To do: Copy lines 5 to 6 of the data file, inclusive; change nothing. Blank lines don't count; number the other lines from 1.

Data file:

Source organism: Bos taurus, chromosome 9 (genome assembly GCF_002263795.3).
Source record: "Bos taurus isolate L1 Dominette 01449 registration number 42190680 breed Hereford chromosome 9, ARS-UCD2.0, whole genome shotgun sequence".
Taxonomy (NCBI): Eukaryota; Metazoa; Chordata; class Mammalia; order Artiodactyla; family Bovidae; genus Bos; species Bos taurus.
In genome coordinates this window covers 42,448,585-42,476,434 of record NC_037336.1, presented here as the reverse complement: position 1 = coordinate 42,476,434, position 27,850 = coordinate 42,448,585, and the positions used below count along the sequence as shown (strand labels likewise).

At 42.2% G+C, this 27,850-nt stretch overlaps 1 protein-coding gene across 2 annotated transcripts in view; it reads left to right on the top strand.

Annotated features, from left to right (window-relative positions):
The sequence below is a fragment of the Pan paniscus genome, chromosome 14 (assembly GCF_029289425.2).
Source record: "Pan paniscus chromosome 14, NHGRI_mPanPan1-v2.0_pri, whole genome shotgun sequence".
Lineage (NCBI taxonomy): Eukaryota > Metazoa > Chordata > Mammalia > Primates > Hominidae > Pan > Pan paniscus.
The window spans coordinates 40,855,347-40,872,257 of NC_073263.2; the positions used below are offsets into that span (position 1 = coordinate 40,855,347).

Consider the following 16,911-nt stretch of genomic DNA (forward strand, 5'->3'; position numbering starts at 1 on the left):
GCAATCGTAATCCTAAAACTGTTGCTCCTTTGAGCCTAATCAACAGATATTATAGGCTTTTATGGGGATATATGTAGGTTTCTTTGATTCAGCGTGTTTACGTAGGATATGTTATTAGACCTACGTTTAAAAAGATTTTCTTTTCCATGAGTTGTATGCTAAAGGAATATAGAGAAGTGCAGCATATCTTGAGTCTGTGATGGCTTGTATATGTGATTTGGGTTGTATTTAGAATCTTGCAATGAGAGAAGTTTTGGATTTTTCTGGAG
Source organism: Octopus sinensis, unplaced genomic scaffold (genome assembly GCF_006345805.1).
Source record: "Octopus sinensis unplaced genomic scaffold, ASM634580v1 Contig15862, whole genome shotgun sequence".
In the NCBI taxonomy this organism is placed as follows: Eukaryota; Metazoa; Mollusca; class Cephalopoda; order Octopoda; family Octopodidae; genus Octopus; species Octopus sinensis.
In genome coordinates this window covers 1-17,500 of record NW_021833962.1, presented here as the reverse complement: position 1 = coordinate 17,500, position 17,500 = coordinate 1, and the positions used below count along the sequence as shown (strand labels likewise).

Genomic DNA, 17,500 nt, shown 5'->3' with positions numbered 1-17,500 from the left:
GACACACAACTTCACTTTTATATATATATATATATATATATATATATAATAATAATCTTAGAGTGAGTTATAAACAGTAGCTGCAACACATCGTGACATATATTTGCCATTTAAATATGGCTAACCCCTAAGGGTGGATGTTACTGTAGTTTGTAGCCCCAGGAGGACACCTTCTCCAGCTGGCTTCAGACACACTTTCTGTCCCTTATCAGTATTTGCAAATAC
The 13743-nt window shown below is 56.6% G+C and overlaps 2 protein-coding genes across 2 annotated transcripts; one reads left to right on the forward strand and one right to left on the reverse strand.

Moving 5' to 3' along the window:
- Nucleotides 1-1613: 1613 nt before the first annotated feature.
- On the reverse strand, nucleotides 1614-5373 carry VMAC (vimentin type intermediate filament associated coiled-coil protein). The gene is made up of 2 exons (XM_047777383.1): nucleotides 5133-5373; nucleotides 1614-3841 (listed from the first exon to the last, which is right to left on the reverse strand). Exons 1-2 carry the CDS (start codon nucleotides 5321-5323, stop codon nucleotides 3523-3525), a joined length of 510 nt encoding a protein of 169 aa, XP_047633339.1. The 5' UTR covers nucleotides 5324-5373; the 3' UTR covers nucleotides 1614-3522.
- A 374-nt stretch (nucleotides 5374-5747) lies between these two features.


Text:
At 42.2% G+C, this 27,850-nt stretch overlaps 1 protein-coding gene across 2 annotated transcripts in view; it reads left to right on the top strand.

Annotated features, from left to right (window-relative positions):